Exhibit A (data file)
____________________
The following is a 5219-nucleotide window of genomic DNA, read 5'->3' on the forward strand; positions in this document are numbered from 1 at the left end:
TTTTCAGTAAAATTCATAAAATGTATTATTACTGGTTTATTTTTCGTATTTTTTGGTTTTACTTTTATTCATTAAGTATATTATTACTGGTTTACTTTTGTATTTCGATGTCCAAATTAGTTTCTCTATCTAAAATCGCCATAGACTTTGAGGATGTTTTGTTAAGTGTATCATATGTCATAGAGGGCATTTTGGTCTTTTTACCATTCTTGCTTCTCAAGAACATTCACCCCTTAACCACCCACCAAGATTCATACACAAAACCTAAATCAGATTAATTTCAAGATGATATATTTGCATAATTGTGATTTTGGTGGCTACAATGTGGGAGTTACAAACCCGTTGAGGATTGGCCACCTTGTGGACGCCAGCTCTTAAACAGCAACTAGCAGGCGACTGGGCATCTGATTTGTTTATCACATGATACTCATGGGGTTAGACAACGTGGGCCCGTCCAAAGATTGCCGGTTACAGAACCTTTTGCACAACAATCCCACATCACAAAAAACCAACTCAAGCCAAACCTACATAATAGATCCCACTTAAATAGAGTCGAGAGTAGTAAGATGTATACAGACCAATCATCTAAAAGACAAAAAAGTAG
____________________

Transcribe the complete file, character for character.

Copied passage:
The following is a 5219-nucleotide window of genomic DNA, read 5'->3' on the forward strand; positions in this document are numbered from 1 at the left end:
TTTTCAGTAAAATTCATAAAATGTATTATTACTGGTTTATTTTTCGTATTTTTTGGTTTTACTTTTATTCATTAAGTATATTATTACTGGTTTACTTTTGTATTTCGATGTCCAAATTAGTTTCTCTATCTAAAATCGCCATAGACTTTGAGGATGTTTTGTTAAGTGTATCATATGTCATAGAGGGCATTTTGGTCTTTTTACCATTCTTGCTTCTCAAGAACATTCACCCCTTAACCACCCACCAAGATTCATACACAAAACCTAAATCAGATTAATTTCAAGATGATATATTTGCATAATTGTGATTTTGGTGGCTACAATGTGGGAGTTACAAACCCGTTGAGGATTGGCCACCTTGTGGACGCCAGCTCTTAAACAGCAACTAGCAGGCGACTGGGCATCTGATTTGTTTATCACATGATACTCATGGGGTTAGACAACGTGGGCCCGTCCAAAGATTGCCGGTTACAGAACCTTTTGCACAACAATCCCACATCACAAAAAACCAACTCAAGCCAAACCTACATAATAGATCCCACTTAAATAGAGTCGAGAGTAGTAAGATGTATACAGACCAATCATCTAAAAGACAAAAAAGTAG